I had last Friday off and since the weather was ideal, I thought it would be fun to spend the day casually traipsing from band to band at a single site. I chose Kreatos (5B/CY-043), the closest peak to my home near Nicosia. I usually prefer to activate new peaks rather than revisit old ones, but I was really in the mood to operate rather than drive all over the island. Still, I feel like I need to do something new with each activation, so the new element for this one was try operating FT8 in addition to CW. As it turns out, I also added a new band: 15 meters.
After operating CW on 20m, I switched to FT8. I was going to use my Macbook Air, but I was not able to get a good time synch because I had no cell phone signal on the summit. I was going to tether the phone via wifi and use the phone to get internet time. Instead, I plugged my GPS module into my Windows laptop and set the time using NMEAtime2. I got an almost immediate satellite lock and the time quickly converged on minimal error, but as soon as I plugged in the GPS unit, I got hash across 20 meters. My solution was to let the time settle and then unplug the unit. The PC’s clock drift would be insignificant for the amount of time that I would be operating, so no need to keep the GPS plugged in.
It was sunny and I didn’t want to crank the screen to full brightness since I wasn’t sure how long the laptop battery would last, so I arranged the rig and SignaLink on a chair and laid down with the laptop placed in the chair’s shadow to operate (nice grassy hilltop, my sweatshirt as a cushion, almost too comfortable — I realize that operators on 10-pointers in the Rockies and Alps must be shaking their heads at this).
The set up worked flawlessly, but my results were less than stellar. It was a Friday morning, so perhaps less activity that one would expect on a weekend, but the band was packed with signals. I danced around with my little 5W signal trying to find some openings in my rig’s SSB bandpass, but I was definitely a small gun.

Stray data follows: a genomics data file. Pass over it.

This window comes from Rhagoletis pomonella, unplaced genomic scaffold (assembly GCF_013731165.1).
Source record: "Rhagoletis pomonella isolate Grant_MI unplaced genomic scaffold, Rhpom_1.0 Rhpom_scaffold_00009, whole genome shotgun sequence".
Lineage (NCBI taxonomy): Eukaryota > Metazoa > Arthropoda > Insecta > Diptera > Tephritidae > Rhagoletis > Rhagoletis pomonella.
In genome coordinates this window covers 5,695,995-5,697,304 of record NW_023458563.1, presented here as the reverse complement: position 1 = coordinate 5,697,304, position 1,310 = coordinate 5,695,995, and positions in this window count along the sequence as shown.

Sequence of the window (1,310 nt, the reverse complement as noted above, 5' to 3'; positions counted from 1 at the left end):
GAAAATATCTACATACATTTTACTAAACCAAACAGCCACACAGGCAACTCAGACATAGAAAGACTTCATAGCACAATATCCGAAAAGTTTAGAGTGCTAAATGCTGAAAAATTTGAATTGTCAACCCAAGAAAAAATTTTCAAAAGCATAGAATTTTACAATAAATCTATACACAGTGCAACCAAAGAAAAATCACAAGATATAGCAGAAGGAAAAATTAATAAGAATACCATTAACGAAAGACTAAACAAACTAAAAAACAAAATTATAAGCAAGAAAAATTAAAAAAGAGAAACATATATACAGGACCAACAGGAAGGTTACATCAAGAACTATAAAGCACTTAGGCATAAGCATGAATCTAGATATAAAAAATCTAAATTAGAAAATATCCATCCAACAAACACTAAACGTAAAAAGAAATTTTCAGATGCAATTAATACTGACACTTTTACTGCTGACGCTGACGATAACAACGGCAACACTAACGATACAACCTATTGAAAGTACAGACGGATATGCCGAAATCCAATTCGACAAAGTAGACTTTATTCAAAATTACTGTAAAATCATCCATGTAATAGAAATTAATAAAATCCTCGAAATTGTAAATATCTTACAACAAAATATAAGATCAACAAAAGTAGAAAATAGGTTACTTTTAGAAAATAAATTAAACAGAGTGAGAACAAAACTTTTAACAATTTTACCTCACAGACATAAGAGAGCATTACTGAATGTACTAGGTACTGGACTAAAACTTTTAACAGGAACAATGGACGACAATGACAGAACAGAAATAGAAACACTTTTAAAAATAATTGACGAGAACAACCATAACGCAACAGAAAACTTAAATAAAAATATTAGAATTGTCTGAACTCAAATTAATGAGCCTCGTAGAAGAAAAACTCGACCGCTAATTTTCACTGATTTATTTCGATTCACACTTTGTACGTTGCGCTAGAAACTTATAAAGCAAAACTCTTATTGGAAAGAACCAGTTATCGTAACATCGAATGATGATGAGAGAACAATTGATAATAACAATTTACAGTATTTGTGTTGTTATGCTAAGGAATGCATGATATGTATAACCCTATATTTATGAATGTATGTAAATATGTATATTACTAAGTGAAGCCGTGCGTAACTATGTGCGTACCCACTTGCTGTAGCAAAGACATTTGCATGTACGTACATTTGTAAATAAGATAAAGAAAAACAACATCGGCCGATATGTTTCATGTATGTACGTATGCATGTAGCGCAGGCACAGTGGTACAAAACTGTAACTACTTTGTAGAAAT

I had set my CQ to include SOTA since that is now figured into the FT8 protocol, set my acknowledgement message from RR73 to the more conservative but time-consuming RRR (since there was a good chance my 73 would be missed given low power level and interfering signals), and set my 73 to a custom message of 73 5B/CY-043 to make sure that the SOTA reference was transmitted from time to time.
Over the next half hour, I worked four stations on FT8. I recognized a couple callsigns as chasers, but I think the others were just random. My signal reports were -15, -18, -21, and -22, so thanks to these stations for coming back to a weak signal from a /p station.
I was convinced that my main issue was not being seen in the busy waterfall, so I switched over to FT4, which had some open channels in the waterfall. Although FT8 can go lower into the noise, this turned out to be a good compromise, and I worked four more stations relatively quickly. I also found that calling strong stations seemed to work better than calling CQ. It could be that some operators see the weak signal and are not willing to click on it, whereas if they are called directly, they will respond. If I did this again, I think I would spend at least some of the time searching and pouncing.
Also, FT8 might have more openings on bands other than the very popular 20m band. Having spent about an hour on the digital modes, however, I managed to suck down my 7Ah battery to the point that I had to switch to my backup battery. I decided to go back to CW for the sake of efficiency and over the course of the next few hours tried every band from 10m to 30m. I had no takers on 10m or 12m, but 15m was not bad. In all, I had 76 QSOs, 68 of which were CW, 4 FT8 and 4 FT4.